Another great aurora forecast for tonight, but cloudy in much of Alaska

The Kp level over the past couple days has fluctuated up and down and has risen to 5 a few times. The trend is continuing. More auroras are expected tonight in the entire state of Alaska. Have a look out as soon as it gets dark and all night long, if you have clear skies. Clouds and snow are forecast in much of the state, and this will block your view of the auroras.

Canada also has a great chance at lights starting now, and a glow might be seen low on the horizon from the northern bordering states. Always start off your aurora watching by looking north and low.

3-yellow-stars

Do you remember where you were on this day March 16/17, 2013? The best aurora storm ever, lasting days and nights. I did not sleep at all that night, the lights were magnificent. If you enjoy looking back on an aurora date, you can view the archives from this website since I started posting often at ABN archives. I will post again tonight, remembering the epic St Patricks day auroras of the past few years.

The sky and auroras glowed all night long on this day/night March 16/17, 2013

The sky and auroras glowed all night long on this day/night March 16/17, 2013

Auroras were non stop on this day in 2013

Auroras were non stop on this day in 2013

Good data for lights in Alaska tonight where weather is clear.

Data is fluctuating but still looking great for lights in Alaska tonight where the weather is clear. Fairbanks will most likely not see anything due to the snow clouds. Kp 5 was observed earlier and still expected again in the overnight. Kp 4 is likely. This means most of Alaska and Canada will see auroras. Look north.

In the chance the data gets even better, then the states bordering Canada may see auroras tonight. Tomorrow night the aurora forecast is also looking great.

CH HSS G1 Aurora storm expected Monday night

On Monday night, the aurora is expected to show at a Kp level of Kp 5, G1 storm from a coronal hole high speed stream. If you noticed the date, March 14, we are right on time for the “traditional” great March shows we have been having several years in a row. Let’s hope for another epic March! As with any forecast the Kp level could rise or fall. The Kp level suggests the estimated area that the aurora might be seen. The higher the number, the lower the latitude (in the northern hemispehere).

With Kp 5, there is the possibility of seeing the northern lights at mid latitudes, at the approximate areas of the states bordering Canada. There is also a good chance of a better than expected show, and the states a little further south may see the lights. Possible states are: ME, VT, NH, northwest PA, northern NY, WI, MN, MI, IA, SD, ND, MT, ID, WA. Face north and get away from the city. Maybe these states if the storm is bigger than expected: NE, WY, OR. And an even better than expected storm, that is when the states bordering the above states may catch the lights. Always face north, and always have no light pollution in the direction of north. An open field or body of water in your view facing north is perfect.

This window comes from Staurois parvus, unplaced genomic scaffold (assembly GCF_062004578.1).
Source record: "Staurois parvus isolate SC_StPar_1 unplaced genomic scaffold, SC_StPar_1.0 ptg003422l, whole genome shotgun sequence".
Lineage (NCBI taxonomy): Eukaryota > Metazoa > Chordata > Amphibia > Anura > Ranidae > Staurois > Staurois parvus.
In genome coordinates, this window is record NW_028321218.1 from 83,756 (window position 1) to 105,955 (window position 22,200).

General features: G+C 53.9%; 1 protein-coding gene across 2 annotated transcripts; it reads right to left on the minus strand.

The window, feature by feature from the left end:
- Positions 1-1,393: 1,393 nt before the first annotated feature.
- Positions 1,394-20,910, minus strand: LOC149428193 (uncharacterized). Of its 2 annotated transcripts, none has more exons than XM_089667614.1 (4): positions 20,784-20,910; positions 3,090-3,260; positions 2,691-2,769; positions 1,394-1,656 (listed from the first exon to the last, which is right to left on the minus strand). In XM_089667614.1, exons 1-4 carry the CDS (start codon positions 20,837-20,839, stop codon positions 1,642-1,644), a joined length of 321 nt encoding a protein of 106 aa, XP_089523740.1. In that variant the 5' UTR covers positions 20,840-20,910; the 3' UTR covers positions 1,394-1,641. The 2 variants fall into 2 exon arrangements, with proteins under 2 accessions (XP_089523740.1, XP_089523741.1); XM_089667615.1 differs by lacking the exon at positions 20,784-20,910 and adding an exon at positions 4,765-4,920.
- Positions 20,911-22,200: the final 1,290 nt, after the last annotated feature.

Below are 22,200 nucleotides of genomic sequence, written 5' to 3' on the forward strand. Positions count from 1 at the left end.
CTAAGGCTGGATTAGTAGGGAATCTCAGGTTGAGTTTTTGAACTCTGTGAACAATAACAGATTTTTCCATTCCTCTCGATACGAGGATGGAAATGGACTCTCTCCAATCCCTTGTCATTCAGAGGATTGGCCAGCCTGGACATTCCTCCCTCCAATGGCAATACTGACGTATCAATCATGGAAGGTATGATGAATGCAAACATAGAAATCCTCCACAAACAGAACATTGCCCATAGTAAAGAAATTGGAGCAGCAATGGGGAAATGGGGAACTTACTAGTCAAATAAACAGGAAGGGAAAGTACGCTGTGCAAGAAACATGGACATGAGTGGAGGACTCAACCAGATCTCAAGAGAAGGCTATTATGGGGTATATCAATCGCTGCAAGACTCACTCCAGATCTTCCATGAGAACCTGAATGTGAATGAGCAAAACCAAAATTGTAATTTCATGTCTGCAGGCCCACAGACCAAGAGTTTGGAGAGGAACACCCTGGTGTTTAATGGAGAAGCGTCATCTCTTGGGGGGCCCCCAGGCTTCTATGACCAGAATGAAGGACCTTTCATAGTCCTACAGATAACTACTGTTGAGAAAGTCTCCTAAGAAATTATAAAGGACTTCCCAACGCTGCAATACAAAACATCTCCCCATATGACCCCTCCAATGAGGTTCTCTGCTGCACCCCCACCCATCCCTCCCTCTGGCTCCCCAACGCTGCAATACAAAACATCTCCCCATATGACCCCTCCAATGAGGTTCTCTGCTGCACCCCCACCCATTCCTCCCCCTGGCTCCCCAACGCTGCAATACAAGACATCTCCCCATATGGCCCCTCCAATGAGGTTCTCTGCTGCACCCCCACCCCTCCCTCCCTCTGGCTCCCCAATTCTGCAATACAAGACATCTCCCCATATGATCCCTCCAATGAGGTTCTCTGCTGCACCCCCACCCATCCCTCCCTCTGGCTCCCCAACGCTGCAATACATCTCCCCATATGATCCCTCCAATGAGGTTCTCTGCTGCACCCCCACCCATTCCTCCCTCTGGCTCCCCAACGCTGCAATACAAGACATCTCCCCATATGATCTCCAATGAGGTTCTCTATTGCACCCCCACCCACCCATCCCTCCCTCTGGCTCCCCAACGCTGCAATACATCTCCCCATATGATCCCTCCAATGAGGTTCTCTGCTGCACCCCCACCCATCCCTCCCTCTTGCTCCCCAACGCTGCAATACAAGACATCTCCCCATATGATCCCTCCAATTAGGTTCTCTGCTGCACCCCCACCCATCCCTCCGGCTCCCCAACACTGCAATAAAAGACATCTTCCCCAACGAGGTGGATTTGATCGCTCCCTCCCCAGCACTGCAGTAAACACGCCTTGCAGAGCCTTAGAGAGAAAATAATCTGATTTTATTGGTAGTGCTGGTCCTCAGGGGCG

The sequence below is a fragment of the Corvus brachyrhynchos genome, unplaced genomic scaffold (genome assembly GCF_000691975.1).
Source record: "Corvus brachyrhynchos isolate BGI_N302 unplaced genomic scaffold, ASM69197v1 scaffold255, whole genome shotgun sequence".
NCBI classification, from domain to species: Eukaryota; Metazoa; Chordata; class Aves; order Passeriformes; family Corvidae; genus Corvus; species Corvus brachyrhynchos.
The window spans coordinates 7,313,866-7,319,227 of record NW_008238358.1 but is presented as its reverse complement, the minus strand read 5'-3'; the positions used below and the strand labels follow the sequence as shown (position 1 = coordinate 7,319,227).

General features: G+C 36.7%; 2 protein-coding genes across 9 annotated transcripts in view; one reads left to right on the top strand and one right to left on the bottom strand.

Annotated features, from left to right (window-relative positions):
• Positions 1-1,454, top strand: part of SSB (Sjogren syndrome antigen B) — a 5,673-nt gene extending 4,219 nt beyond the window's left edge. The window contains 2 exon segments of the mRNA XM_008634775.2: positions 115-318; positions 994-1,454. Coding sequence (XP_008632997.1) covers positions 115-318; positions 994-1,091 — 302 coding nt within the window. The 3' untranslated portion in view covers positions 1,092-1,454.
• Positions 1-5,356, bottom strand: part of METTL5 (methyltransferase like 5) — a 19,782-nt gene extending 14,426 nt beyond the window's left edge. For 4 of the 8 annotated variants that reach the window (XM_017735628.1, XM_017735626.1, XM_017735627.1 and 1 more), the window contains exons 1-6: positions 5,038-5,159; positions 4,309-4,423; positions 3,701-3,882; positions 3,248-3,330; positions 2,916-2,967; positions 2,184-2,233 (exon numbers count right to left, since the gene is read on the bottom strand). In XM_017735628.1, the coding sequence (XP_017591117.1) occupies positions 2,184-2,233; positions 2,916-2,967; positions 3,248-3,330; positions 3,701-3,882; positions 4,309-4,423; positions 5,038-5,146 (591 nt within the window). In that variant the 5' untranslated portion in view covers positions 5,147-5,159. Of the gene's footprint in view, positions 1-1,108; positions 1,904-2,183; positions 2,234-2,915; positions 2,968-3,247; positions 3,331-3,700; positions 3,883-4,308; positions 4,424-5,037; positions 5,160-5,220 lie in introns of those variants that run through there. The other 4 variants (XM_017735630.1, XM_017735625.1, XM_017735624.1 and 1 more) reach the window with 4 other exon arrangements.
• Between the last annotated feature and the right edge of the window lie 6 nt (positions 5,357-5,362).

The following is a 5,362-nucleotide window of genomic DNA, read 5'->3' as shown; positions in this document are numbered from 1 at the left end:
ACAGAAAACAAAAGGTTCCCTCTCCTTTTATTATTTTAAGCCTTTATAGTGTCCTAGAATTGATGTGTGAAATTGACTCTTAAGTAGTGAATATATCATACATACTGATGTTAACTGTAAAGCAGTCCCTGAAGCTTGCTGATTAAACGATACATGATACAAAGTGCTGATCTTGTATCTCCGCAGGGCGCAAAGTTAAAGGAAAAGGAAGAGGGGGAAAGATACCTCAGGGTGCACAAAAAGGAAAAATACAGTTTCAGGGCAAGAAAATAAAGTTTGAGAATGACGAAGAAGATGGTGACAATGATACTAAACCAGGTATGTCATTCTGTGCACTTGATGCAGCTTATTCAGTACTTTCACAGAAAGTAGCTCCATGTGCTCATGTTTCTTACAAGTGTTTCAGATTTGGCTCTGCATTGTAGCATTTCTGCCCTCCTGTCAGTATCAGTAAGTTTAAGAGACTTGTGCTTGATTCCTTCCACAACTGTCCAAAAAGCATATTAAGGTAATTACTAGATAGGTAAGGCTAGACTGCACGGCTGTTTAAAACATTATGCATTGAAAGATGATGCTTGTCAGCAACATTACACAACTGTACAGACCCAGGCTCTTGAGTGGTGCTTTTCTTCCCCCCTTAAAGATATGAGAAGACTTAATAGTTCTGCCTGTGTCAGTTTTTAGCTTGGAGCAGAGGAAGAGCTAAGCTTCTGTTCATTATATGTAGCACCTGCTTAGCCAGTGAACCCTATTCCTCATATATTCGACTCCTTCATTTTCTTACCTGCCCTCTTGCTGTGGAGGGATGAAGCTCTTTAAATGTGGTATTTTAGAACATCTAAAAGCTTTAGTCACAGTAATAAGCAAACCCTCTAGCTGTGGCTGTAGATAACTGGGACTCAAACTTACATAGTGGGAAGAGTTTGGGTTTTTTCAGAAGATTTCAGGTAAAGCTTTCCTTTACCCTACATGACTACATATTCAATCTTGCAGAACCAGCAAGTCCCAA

Entire country of Canada outside of major cities may see the lights. Entire state of Alaska. And for the southern hemisphere, New Zealand’s south island, Tasmania, and possibly the most southern areas of Australia away from city lights depending how big this aurora storm is.

Europe, as it gets dark on your Tuesday night, a high chance of continued aurora storming means a super chance at seeing northern lights, weather pending. All of Northern Europe, and just like last weeks amazing show, much of Scotland, Ireland, more southerly into northern parts of Germany, the Netherlands, and surrounding areas highly possible.

Auroras now with clouds in Fairbanks 1230am

Auroras are being seen now in Fairbanks area but clouds may block your view. Simple bands across the sky, looking northeast. Lower on the horizon from Wasilla and south central areas. The Kp level is 2. Time of this post: 1230am Monday 3-14-16

Tonight’s possibilities

The current forecast for tonight, March 11/12 is a high Kp level of 3. However, we are still seeing the effects of last night and the data is looking mostly good aside from a “stuck” northward Bz. This means that although we may see continued Kp 3 (as forecast) or higher (like early this morning but unlikely as the storm is waning), the aurora may not be brightly seen until the data changes just a bit. In other words—-Wait and be patient. Auroras come out any time of day, but we see them when it is dark. So, anytime it is dark is when you should start looking for them. A question often asked is “What is the BEST time?”. If you do not like my answer of anytime it is dark, then the next best answer would be, in the middle of the night. Patience is key to waiting for auroras to appear. Sometimes we do get lucky like last night, and we see lights all night long.

early this morning, 5am, Healy Alaska

5am, Healy Alaska

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